Release! Pink the Pelican

L.A. City Councilman Joe Buscaino releases Pink. Photos and video by Bill Steinkamp and Kira Perov (volume adjustment on lower right of video control panel)

Pink, a California Brown Pelican and now arguably one of the most famous patients in International Bird Rescue history, was successfully released on Tuesday afternoon at White Point Park in San Pedro, CA, by L.A. City Councilman Joe Buscaino, assisted by a lovely young girl excited to see the bird off on its next adventures.

As you may have read, less than seven weeks ago this animal was brought to our Los Angeles center with its throat pouch nearly severed off its bill. A human-caused injury, the incident sparked outrage among animal lovers in Southern California and beyond. A $20,000 reward is still being offered for information leading to the arrest and conviction of those responsible for this illegal act. Tips may be made anonymous to US Fish and Wildlife Service at 310-328-1516.

Thank you to everyone who helped support the care of this bird, including the Port of Long Beach, the Animal Legal Defense Fund, the Ian Somerhalder Foundation, Terranea Resort and countless bird lovers in Los Angeles and elsewhere in the country.

After two surgeries and weeks in care, this pelican made a record recovery and was very eager for release from our large pelican aviary. As part of our Blue-Banded Pelican Program, we banded Pink with a blue band reading V70. If you see Pink out along the Pacific Coast, you can report your sighting here.

Releases are always powerful experiences that cut through the madness of modern life. International Bird Rescue’s “Every Bird Matters” mantra was definitely the theme of the day. Photographer Bill Steinkamp was on hand to take some wonderful photos of the event. Enjoy!



Pink IMG_8820-L

Pink IMG_8826-L

\Pink IMG_8828-L

Pink IMG_8847-L

4 thoughts on “Release! Pink the Pelican”

  1. Thank you to everyone who has had a hand in saving this tortured creature, those who have posted rewards for the capture and punishment of his tormentor (a fitting penalty IMHO, would be to attach his esophagus to his anal sphincter, so his food cannot get into his body- let the punishment fit the crime!)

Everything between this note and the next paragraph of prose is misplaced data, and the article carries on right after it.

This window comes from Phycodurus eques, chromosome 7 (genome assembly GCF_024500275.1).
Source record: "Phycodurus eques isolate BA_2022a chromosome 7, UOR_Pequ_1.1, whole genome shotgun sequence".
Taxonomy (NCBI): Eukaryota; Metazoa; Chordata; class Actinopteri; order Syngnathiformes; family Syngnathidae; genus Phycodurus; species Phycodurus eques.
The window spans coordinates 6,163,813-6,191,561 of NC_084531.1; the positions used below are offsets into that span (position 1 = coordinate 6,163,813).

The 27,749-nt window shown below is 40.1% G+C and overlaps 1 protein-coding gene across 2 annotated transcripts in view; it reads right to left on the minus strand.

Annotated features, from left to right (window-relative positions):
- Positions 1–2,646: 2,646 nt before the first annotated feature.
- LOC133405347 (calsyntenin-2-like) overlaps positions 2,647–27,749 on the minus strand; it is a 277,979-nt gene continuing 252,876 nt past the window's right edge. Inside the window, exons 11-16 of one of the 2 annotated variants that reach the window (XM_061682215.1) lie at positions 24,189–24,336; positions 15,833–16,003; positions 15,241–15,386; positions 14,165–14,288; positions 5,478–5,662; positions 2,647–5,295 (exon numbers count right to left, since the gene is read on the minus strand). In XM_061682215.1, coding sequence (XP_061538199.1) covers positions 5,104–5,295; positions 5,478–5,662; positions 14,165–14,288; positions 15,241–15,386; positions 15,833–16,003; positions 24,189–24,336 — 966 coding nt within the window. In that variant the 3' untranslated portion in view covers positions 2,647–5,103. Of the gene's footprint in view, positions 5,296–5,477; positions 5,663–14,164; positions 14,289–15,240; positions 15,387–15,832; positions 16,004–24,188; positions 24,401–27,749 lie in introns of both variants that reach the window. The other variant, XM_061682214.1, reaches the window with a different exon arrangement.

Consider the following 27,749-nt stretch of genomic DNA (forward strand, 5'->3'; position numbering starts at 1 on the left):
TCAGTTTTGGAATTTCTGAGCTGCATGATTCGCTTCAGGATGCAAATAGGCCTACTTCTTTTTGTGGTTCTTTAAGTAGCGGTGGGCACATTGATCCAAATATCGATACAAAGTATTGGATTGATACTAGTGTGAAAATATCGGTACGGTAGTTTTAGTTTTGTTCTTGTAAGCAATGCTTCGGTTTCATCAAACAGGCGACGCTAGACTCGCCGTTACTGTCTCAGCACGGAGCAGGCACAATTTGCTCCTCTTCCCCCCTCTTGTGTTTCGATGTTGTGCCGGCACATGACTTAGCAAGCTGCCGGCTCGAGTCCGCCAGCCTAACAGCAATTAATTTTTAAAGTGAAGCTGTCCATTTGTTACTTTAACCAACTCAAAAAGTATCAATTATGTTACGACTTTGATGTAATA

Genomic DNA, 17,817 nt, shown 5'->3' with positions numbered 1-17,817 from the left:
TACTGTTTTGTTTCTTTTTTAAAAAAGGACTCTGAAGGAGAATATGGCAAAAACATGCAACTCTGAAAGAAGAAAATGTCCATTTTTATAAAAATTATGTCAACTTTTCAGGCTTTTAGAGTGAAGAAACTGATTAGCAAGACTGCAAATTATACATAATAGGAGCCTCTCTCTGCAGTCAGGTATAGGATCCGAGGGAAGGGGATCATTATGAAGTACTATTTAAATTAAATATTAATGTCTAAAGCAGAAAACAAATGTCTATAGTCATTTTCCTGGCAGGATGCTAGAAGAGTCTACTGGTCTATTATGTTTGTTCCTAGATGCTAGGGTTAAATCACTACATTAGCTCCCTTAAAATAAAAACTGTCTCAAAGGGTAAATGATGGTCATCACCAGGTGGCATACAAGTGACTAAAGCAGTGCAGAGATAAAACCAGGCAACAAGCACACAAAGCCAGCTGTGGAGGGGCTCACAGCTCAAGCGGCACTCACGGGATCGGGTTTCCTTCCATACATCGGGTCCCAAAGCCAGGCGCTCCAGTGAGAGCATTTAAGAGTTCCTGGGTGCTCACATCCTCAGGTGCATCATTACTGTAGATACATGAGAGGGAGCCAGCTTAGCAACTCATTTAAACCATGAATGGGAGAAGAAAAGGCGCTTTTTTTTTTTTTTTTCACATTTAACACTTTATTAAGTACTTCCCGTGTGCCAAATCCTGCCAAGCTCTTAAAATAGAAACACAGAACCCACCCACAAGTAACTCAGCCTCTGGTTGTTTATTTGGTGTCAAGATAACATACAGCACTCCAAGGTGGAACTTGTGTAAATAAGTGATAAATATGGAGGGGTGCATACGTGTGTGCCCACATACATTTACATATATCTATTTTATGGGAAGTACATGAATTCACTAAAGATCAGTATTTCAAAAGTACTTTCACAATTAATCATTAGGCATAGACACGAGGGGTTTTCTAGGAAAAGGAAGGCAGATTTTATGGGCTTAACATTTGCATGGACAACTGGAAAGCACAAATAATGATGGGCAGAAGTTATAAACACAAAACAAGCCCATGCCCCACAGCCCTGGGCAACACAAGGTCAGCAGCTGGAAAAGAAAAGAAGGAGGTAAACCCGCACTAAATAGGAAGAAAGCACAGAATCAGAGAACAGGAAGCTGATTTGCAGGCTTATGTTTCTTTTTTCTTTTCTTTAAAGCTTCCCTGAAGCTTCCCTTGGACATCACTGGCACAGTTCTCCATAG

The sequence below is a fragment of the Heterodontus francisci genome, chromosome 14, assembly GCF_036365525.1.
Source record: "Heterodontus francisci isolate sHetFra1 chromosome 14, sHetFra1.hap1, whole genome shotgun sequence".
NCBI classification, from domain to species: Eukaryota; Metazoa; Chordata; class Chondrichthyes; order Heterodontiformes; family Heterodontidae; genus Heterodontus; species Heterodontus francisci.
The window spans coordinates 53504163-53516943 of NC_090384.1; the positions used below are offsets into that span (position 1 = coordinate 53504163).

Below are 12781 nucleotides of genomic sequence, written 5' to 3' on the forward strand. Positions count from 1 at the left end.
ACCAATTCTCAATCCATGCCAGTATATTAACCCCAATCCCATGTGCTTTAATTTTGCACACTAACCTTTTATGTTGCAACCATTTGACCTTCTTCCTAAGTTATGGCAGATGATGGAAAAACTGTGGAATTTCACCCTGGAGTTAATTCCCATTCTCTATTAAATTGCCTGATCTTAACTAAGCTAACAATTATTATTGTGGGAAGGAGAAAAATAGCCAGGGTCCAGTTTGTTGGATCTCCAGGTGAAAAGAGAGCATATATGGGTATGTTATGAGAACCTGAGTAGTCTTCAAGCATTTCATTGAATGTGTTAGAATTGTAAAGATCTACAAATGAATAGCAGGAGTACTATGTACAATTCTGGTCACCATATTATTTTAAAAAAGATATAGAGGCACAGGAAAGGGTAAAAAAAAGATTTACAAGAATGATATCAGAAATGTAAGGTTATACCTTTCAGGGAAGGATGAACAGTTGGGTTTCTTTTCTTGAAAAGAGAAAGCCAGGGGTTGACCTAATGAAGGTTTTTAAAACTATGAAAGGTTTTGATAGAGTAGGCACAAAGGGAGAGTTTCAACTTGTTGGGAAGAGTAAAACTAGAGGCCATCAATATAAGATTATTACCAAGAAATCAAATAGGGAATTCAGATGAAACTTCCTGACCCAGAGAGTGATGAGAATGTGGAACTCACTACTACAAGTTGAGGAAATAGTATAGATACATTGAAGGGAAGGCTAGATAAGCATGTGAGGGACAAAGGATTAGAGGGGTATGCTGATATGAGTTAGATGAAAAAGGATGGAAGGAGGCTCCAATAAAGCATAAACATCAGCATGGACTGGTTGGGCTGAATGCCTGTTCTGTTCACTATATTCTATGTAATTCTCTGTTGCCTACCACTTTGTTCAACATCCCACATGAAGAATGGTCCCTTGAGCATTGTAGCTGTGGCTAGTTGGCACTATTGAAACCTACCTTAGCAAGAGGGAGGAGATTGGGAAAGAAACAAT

Or just take him out to the Channel Islands and feed him to a Great White! I realize that ‘revenge’ is not ‘justice’, but this kind of gene pool should be abated before it continues to proliferate.

    Thanks again to the heroes, who take every life seriously. I am sure that “Pink” is very aware of what happened to him, and who fixed him, and gave him back to life and the world.

    “The greatness of a nation and its moral progress, can be judged by the way its animals are treated.” ~ Gandhi

  2. This was a thoughtful article, I’m happy I chanced upon it and I’ll certainly be back to see what other readers have to say regards the matter. Again, thanks.

  3. Some time in the 1960’s I and a crew of people were diving at Cape San Lucas. It was then a very small town with a large cannery pier. One day a pelican landed on the steering wheel of a small boat tied along side our ship. It was quickly noticed that he had a long tear in his pouch. A plan was hatched to 1) capture the bird while, 2) others sought out waxed twine and 3) a sail mending needle! Once caught the bird was held tightly and a repair was undertaken. Once completed with a very fine, part to part, alignment several small fish were provided down the gullet and the bird was released. Instead of scrambling quickly away the bird stood amongst those in attendance who were sitting on the deck. For about 5 minutes then slowly walked to the side of the ship hopped on the railing and left. The people that performed this rescue were Andre Laban, Falco, Robert Dill, James Stewart, some others not now remembered, and myself. If you don’t recognize the names look them up. You will be quite interested to learn who they were! Neil Marshall

  4. “A job well done is its own reward”, I was taught. And “A noble job well done is a star in your crown.”

    There is no job more noble than helping save a life. It doesn’t get any better than that.

Comments are closed.